LONDON, April 19, 2011 ( – The UK’s National Research Ethics Service (NRES) has approved the use of puberty blocking drugs to be administered to children as young as 12 who are thought to have “Gender Identity Disorder,” (GID). The Tavistock and Portman NHS Trust in London wants to offer the drugs to children to delay the onset of puberty on the theory that this will allow the child time to come to a “decision” regarding his “gender”.

The director of the Tavistock and Portman mental health clinic, Dr. Polly Carmichael, told media, “This delay gives us a window to explore together that they are definitely making the right decision. But as professionals we need to be looking at the long term and making sure this treatment is safe.”

A research project funded by the National Health Service proposes to give the drugs to a dozen children and teenagers, a project jointly run by the Tavistock and Portman clinic and University College London Hospital.

GID is a diagnosis present in the Diagnostic and Statistical Manual of Mental Disorders, 4thEdition. The American Psychiatric Association says that GID is present if there is “long-standing and strong identification with another gender,” “long-standing disquiet about the sex assigned or a sense of incongruity in the gender-assigned role of that sex.”

Frequently the “treatment” recommended for the diagnosed individual is “gender reassignment therapy” or a “sex-change” that can include hormone therapy and/or surgery. Puberty-blocking drugs retard the growth and development of sexual characteristics and, proponents say, decrease the need for surgery should the child ultimately decide for a change.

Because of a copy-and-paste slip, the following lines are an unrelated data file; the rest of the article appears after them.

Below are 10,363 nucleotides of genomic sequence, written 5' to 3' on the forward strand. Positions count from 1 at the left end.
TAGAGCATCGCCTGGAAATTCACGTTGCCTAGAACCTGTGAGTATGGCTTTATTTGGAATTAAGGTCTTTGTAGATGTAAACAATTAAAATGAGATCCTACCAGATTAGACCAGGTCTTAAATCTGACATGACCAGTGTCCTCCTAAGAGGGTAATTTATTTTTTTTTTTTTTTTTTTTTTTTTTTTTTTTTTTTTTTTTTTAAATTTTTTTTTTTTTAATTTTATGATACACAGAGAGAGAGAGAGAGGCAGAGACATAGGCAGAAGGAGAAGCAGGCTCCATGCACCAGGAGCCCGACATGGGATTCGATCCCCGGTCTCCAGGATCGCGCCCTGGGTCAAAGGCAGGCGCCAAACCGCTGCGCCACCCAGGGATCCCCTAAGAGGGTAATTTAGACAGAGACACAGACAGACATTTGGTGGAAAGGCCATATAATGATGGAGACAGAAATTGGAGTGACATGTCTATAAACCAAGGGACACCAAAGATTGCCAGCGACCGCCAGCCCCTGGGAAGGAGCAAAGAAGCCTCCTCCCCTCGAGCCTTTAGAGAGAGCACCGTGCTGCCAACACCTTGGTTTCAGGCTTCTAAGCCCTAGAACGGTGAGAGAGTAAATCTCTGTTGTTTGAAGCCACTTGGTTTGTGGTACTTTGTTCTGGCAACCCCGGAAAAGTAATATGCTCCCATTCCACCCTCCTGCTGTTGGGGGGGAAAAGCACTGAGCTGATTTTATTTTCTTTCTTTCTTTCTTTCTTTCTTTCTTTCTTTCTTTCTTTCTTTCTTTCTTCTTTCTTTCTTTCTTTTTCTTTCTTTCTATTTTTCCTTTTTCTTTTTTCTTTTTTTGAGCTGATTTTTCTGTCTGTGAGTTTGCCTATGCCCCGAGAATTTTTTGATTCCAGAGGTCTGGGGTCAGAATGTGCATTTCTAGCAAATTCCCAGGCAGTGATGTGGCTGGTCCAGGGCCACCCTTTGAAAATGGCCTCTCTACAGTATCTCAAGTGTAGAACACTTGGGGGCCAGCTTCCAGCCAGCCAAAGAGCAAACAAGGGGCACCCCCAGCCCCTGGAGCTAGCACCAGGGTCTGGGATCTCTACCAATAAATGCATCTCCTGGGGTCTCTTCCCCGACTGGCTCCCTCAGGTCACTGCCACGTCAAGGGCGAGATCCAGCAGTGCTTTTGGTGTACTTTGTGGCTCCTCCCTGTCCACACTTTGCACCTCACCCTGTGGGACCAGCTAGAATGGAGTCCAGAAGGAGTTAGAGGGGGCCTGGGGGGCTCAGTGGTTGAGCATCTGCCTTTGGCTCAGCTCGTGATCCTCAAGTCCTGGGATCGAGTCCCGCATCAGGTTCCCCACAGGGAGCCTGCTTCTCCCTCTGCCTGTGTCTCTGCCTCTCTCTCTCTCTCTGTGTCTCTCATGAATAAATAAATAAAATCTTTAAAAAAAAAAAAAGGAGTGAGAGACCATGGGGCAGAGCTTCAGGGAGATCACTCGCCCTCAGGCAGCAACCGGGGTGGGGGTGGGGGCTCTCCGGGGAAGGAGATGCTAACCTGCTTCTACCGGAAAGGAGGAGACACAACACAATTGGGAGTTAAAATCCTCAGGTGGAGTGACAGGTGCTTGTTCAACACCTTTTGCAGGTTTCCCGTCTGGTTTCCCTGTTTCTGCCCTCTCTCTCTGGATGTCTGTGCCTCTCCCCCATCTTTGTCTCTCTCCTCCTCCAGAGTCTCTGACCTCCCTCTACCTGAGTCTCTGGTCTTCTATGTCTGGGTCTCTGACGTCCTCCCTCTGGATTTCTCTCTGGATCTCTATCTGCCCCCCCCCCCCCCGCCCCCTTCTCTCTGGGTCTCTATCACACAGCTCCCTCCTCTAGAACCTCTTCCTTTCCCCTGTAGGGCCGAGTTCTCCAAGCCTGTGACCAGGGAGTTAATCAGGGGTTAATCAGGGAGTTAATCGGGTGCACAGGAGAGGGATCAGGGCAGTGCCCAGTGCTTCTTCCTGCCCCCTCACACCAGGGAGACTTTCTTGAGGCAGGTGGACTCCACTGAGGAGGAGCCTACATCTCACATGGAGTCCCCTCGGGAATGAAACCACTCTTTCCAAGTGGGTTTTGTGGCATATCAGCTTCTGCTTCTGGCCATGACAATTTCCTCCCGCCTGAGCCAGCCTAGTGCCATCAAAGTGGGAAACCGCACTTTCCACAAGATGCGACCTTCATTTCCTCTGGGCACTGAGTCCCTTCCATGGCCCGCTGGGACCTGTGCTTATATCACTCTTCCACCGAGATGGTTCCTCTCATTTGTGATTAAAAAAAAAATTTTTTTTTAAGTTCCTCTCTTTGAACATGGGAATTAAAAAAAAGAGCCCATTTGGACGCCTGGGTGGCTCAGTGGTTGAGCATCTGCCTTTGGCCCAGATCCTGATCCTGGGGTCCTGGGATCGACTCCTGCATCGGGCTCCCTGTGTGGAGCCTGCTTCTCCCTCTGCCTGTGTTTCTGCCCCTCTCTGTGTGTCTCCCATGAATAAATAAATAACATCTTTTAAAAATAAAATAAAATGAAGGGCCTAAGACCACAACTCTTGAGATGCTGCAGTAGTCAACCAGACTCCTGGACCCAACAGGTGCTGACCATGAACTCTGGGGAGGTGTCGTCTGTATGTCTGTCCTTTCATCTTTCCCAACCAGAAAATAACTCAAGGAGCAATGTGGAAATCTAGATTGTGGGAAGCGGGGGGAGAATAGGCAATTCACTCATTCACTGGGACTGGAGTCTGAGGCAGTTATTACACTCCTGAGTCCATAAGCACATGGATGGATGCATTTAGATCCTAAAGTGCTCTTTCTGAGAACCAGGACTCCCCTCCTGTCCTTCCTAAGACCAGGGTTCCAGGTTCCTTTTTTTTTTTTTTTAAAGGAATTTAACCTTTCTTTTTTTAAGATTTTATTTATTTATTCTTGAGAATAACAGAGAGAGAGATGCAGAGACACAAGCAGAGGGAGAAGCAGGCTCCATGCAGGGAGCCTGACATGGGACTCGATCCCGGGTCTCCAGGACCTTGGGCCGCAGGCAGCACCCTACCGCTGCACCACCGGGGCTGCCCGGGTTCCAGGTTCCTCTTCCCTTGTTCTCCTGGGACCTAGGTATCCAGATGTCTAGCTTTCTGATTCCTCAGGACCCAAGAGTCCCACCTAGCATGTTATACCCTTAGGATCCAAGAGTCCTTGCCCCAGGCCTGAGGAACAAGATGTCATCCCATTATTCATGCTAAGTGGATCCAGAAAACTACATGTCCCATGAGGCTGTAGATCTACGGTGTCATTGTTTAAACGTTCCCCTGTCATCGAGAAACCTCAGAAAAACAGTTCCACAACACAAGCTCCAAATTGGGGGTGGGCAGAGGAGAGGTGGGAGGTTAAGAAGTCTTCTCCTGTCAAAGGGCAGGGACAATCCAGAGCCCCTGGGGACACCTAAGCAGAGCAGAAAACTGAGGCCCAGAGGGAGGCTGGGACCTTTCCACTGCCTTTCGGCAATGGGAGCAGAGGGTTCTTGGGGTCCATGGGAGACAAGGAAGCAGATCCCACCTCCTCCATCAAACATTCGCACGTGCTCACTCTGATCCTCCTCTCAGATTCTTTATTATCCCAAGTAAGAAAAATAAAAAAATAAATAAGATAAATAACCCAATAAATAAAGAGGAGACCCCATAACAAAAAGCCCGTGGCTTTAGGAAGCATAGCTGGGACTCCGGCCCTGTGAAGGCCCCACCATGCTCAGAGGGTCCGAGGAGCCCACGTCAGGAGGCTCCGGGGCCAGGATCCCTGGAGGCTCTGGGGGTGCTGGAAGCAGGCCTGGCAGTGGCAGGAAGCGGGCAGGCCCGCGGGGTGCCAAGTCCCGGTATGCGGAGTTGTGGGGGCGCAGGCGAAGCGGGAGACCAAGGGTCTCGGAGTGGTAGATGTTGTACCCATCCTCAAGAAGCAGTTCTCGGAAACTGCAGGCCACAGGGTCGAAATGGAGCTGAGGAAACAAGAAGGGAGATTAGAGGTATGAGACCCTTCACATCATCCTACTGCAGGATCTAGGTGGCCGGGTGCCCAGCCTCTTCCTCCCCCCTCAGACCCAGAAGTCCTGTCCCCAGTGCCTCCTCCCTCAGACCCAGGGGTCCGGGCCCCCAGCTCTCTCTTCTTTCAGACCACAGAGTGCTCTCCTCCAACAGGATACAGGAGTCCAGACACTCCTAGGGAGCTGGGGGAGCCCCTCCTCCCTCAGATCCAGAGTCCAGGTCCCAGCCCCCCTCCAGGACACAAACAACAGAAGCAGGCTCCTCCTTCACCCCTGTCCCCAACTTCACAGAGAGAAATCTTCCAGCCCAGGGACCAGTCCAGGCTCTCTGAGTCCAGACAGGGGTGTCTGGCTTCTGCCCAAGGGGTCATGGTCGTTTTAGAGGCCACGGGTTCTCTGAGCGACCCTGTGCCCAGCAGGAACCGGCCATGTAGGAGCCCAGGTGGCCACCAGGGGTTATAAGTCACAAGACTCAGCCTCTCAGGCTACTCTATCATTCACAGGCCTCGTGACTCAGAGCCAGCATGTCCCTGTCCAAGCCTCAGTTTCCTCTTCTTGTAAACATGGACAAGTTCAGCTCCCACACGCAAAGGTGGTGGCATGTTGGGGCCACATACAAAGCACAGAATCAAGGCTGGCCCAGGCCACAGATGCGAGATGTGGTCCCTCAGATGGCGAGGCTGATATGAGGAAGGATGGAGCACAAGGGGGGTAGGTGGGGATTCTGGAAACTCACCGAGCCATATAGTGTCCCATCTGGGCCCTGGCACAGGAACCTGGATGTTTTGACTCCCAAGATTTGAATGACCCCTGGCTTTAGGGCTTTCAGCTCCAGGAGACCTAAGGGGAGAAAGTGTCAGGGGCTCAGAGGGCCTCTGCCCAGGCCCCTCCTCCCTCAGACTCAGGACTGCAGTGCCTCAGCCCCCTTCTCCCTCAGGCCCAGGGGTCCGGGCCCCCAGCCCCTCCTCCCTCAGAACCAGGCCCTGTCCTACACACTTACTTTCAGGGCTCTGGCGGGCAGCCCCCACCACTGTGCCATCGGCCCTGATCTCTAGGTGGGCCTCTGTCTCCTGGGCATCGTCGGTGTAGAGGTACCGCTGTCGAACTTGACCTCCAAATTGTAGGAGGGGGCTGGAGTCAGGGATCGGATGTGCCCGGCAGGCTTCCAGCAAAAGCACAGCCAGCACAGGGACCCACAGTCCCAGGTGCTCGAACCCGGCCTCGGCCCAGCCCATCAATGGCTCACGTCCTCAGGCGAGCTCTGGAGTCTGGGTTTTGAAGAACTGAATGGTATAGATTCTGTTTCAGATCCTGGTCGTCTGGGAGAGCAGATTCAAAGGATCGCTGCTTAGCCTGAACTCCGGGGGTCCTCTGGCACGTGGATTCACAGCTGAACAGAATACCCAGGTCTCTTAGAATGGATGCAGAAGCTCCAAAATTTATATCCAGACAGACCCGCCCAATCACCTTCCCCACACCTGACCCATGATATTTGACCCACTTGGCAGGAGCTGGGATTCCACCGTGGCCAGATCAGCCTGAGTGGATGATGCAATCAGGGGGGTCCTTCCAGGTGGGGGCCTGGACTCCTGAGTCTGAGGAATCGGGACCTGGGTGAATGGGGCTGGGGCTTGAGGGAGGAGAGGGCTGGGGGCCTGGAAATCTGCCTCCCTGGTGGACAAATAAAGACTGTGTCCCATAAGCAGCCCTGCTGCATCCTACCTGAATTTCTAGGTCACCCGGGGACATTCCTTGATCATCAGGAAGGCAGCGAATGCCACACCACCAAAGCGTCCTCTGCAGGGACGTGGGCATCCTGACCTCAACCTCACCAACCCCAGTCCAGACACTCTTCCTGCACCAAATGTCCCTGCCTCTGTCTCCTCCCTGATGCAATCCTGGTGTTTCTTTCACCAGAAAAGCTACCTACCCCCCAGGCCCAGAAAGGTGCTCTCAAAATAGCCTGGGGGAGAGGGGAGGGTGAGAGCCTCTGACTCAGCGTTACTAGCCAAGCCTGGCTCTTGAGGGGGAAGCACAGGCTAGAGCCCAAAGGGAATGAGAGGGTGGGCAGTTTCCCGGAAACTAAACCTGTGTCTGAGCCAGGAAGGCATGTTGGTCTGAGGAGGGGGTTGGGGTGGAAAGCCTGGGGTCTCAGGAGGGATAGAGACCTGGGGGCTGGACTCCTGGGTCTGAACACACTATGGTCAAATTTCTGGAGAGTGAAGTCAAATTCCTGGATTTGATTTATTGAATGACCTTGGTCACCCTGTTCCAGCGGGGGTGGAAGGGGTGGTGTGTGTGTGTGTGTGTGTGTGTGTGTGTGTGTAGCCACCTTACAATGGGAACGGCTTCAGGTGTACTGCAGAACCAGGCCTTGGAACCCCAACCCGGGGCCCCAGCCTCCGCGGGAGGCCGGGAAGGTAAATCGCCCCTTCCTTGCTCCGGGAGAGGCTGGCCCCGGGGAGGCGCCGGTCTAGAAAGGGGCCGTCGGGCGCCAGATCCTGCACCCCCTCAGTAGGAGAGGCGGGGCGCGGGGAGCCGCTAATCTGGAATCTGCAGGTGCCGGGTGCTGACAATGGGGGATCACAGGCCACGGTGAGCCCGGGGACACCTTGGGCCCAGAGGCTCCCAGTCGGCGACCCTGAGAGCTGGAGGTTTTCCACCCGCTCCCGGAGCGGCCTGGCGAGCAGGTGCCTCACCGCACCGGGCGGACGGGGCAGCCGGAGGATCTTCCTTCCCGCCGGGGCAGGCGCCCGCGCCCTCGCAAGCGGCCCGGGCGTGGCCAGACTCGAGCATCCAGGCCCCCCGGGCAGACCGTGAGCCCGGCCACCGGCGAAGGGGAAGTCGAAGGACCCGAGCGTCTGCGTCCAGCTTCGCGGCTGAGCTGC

Until this month’s decision by the NRES, UK physicians were legally prevented from administering the drugs to anyone under 16.

Anthony Ozimic, a bioethics expert for the UK-based pro-life group the Society for the Protection of Unborn Children (SPUC), commented, saying, “This procedure would seem to be contrary to a basic principle of medical ethics, namely that the purpose of medicine is the treatment of illness.”

Ozimic told LSN, “In addition, the intentional blocking of puberty by chemical means is analogous to sterilisation, which is an unethical mutilation of the human body. This procedure, and any attendant facilitation of sex change operations, would seem to be contrary to the individual’s innate possession of either the male or the female sex.”

“Gender theorists” and homosexualist activists have worked for decades to insert and expand diagnoses such as GID and “gender dysphoria” into the international medical literature because they bolster the concept that “gender” and biological sex are not synonymous. Gender theory, sometimes called “Queer theory” in academic circles, asserts that gender is a malleable psycho-social “construct,” which can be chosen at later stages in life. At the same time, it asserts that homosexuality is a naturally fixed condition that cannot be altered with therapy. Traditional concepts of masculinity and femininity are dismissed in this theory as culturally imposed “sex role stereotypes”.

Dr. Jeffrey Satinover, a psychiatrist and physicist who has worked to debunk these gender theories, wrote a paper describing the deliberate infiltration of the psychiatric community by homosexualist activists in the 1950s and ‘60s.

In his comprehensive analysis, “The Trojan Couch: How the Mental Health Guilds Allow Medical Diagnostics, Scientific Research And Jurisprudence To Be Subverted In Lockstep With The Political Aims Of Their Gay Sub-Components,” Satinover says that far from being a “fixed” condition, homosexuality is one that young people will naturally grow out of unless they are subjected to “extraneous factors” and a “social milieu” in which it is encouraged.

“Ironically”, Satinover notes, “this ‘social milieu’ is the family setting and culture being created by, inter alia, the decisions enforced by the Justices of the Supreme Court of the United States acting in coordination with the misrepresentation of scientific evidence provided to it by the American Psychiatric Association, the American Psychological Association, and the National Association of Social Workers.”


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